For swarm prevention, I had done everything by the book. I had reversed brood boxes, re-queened, cut swarm cells, split hives, and provided extra supers. Still, since I had come through winter with large populations of clamorous bees, I was expecting swarms.
But bees were not on my mind Monday morning when I headed outside to trim some branches. Halfway through the door I stopped short: the air was full of bees. A full-blown swarm commanded the entire front yard—darting, swirling and dashing in every direction.
To my left I could see the top-bar hive belching bees like a steam locomotive. Clouds of bees spewed through the holes as if they were under pressure. Less than three weeks earlier I had split this hive and taken the queen, assuming they would recover on their own. Apparently, they had.
Mesmerized, I dropped the pruners and walked into the swarm. Bees bounced off my face and arms, thumped into my shirt, and grazed my hair. Like bumper cars, they crashed and changed course. No retribution. No stings. Swarming bees are so damn lovable.
The air was heavy with their bodies. I could smell the humidness of them. Like a kid playing in snowflakes, I extended my arms to the side, looked to the sky and twirled in a circle, flying with the bees. Up to the heavens, down to the ground, the whole compass around, bees were everywhere. Although no one wants to lose a swarm, once it’s airborne, you may as well enjoy it.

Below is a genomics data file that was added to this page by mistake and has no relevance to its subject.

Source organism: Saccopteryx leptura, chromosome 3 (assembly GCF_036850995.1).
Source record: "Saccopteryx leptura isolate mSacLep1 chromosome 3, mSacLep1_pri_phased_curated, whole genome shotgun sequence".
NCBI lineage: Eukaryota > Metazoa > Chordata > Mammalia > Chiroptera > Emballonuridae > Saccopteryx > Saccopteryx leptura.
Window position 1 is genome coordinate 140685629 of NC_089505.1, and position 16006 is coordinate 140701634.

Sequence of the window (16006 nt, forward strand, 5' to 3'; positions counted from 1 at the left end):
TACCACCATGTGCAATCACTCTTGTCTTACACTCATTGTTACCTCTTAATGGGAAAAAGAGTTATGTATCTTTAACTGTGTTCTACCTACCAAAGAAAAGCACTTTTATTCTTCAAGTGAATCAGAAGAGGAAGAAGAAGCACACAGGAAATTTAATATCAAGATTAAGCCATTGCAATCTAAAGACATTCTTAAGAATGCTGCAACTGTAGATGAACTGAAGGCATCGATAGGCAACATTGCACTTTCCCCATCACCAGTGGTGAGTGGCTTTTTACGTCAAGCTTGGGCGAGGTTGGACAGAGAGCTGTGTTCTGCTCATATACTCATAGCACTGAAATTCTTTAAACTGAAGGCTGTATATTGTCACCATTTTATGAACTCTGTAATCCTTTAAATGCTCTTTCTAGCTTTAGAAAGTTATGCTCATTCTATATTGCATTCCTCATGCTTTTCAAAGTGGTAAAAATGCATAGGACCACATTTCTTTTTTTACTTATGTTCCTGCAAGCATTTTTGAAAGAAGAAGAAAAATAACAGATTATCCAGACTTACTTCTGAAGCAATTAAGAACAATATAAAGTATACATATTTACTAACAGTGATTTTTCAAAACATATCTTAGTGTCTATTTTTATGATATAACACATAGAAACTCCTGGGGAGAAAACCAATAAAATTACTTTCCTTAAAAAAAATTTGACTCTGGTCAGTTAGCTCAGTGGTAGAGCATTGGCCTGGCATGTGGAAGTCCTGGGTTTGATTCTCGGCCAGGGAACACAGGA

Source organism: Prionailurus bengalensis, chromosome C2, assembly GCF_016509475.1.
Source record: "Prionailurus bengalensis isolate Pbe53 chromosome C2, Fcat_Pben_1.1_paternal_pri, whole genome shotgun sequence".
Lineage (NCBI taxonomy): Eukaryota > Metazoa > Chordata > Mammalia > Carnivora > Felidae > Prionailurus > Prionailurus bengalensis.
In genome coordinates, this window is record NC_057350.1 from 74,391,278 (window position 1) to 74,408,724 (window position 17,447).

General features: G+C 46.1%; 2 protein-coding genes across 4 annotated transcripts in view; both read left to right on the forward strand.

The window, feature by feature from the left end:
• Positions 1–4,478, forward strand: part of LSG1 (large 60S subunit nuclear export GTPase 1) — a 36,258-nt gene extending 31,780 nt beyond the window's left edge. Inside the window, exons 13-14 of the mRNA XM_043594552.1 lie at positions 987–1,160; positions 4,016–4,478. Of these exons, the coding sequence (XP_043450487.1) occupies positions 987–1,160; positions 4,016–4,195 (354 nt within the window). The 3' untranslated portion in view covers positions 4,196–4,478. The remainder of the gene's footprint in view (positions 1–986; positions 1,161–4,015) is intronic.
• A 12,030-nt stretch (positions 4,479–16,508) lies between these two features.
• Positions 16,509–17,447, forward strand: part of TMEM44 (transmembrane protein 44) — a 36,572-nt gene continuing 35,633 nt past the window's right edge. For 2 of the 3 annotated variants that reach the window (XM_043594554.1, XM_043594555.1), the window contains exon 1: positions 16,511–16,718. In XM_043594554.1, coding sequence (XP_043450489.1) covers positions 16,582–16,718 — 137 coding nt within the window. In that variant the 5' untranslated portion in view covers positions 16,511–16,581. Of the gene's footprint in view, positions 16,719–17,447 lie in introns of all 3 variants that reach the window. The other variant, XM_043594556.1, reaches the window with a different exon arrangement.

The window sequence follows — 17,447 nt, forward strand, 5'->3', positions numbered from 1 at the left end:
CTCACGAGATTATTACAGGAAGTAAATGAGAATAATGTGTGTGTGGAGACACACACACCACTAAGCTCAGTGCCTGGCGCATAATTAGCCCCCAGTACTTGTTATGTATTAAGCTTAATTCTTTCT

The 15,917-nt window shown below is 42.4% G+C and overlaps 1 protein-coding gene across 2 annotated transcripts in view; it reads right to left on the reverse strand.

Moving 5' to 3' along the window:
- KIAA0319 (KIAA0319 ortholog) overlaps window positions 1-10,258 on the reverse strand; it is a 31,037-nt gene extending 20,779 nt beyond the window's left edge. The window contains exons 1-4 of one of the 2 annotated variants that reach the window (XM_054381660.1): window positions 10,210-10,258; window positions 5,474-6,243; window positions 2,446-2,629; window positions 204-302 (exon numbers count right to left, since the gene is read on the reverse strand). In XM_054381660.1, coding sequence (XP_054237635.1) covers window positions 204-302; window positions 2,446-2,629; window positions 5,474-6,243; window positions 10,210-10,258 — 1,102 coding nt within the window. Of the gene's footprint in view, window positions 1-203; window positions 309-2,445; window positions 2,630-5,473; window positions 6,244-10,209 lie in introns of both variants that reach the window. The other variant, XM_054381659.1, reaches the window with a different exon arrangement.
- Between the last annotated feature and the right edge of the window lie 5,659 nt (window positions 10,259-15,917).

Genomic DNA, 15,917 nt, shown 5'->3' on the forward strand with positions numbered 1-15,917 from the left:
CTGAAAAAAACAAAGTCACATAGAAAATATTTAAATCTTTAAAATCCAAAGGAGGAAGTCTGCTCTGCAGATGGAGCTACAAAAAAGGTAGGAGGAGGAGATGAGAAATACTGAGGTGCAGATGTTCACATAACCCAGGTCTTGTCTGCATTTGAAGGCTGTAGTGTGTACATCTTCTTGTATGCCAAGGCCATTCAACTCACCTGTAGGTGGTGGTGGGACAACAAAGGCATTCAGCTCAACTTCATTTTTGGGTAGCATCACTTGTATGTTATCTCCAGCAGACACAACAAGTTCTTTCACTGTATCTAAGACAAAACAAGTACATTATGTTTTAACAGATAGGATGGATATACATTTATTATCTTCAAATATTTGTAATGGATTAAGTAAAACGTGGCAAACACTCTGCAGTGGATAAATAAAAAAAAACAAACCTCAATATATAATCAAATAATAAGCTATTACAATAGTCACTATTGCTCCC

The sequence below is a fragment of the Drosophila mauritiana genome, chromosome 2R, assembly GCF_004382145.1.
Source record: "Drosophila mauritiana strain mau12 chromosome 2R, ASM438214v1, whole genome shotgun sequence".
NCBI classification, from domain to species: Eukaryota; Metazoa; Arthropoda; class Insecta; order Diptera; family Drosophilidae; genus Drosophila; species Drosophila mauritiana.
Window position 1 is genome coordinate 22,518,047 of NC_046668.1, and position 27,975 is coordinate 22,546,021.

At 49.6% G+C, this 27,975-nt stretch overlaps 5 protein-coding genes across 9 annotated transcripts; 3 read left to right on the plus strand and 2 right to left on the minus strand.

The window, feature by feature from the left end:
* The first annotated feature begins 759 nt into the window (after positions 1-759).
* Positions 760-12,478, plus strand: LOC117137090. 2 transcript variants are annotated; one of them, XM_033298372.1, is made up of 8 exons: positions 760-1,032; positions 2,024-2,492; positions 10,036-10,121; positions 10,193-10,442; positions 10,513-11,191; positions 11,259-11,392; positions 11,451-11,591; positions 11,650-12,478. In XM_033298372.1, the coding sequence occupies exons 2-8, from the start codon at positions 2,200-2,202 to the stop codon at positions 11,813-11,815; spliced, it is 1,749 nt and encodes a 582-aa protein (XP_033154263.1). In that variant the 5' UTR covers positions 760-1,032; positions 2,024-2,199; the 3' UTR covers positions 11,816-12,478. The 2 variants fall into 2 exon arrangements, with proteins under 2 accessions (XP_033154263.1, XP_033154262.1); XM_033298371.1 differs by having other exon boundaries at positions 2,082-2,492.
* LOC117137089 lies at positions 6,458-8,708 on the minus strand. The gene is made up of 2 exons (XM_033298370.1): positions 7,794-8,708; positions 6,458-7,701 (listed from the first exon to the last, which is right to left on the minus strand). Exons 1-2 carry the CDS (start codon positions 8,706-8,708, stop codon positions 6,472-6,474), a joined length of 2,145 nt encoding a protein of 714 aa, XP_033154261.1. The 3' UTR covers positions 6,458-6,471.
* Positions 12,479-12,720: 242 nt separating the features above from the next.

Suddenly, the swarm did something I’d never seen before. It split. Like the Red Sea, it parted in two. As in an intricate dance where the Corps de Ballet suddenly sorts itself out, each bee seemed to know exactly where to go. With choreographic precision, one group headed back to the hive. The other hovered around a tall Leyland cypress next to the driveway.
I could tell they would coalesce in the cypress, but it was several minutes before I saw a knot forming on one of the highest branches. First the size of a walnut, it soon grew into a baseball, and then a loaf of bread. What had been a frenzy only moments before was now an orderly structure, each bee hanging on another, the whole gently swaying on the summer breeze.
My camera, I remembered, was in the shed, so I corned the house to get it. But as I entered the backyard I heard an all-too-familiar sound. I couldn’t believe it. Two swarms within five minutes? Really? But there could be no doubt. I followed the cacophony up the hill.
To be continued . . .